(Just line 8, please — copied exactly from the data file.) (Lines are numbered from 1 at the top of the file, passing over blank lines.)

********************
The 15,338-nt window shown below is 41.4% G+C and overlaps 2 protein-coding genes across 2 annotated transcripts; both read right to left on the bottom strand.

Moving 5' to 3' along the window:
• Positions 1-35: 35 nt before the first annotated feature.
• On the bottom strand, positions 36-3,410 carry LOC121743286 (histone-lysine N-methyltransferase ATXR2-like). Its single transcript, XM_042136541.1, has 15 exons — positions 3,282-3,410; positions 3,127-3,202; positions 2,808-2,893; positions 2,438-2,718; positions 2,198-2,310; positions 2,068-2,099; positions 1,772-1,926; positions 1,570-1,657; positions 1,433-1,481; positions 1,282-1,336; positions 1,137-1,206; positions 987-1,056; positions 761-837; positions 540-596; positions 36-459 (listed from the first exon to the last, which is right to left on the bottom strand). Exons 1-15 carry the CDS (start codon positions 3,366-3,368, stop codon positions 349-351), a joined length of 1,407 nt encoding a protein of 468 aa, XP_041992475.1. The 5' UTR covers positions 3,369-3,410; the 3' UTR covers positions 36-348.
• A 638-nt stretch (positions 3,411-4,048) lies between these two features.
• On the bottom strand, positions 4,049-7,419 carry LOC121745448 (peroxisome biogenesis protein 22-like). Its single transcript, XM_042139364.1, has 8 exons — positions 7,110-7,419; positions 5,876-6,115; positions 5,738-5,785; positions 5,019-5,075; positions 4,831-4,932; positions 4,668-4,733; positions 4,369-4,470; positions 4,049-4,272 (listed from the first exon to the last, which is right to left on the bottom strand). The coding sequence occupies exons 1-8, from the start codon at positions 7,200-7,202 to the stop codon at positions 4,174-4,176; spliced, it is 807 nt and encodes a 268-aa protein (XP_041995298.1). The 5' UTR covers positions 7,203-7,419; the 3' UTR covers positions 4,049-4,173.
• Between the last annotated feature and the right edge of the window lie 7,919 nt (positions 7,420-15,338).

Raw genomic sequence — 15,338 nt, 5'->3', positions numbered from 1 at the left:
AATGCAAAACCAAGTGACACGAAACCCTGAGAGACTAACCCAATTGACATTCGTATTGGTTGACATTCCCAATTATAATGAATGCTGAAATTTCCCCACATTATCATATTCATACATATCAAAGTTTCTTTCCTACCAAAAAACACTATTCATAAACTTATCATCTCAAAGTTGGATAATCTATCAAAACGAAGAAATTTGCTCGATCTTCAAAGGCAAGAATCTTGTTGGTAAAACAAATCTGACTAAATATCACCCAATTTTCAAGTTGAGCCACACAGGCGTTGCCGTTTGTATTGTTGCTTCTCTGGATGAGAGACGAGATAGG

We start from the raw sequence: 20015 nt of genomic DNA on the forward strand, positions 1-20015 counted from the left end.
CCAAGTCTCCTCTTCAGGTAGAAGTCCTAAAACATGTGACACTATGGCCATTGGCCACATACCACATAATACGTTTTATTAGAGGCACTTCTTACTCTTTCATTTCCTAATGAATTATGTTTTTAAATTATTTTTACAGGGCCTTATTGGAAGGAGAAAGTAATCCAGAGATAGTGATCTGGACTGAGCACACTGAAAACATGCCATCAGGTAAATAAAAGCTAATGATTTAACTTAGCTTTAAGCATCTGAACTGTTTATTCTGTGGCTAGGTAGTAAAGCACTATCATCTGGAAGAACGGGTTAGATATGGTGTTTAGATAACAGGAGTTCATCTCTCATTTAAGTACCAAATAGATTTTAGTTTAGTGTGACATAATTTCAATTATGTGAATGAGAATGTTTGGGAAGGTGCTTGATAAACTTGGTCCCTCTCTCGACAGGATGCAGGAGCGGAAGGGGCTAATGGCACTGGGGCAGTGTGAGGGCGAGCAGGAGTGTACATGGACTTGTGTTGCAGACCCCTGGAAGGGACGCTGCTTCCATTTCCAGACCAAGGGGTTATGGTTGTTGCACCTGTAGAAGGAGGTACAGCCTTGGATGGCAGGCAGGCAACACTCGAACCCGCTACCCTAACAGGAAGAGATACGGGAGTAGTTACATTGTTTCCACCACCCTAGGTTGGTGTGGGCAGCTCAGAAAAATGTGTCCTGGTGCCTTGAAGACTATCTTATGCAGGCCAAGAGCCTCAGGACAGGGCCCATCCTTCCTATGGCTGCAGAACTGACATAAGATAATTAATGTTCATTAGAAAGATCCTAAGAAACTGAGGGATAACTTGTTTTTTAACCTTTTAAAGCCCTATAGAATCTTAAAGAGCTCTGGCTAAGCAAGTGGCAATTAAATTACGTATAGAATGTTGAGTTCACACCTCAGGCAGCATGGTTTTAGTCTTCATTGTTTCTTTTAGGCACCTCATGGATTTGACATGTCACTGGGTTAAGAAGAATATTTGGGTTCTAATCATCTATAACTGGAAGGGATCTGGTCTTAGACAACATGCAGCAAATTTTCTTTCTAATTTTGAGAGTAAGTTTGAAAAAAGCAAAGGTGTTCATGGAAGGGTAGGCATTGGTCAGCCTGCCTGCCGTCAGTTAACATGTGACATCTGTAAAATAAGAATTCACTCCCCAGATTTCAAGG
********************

Raw genomic sequence — 15,338 nt, 5'->3', positions numbered from 1 at the left: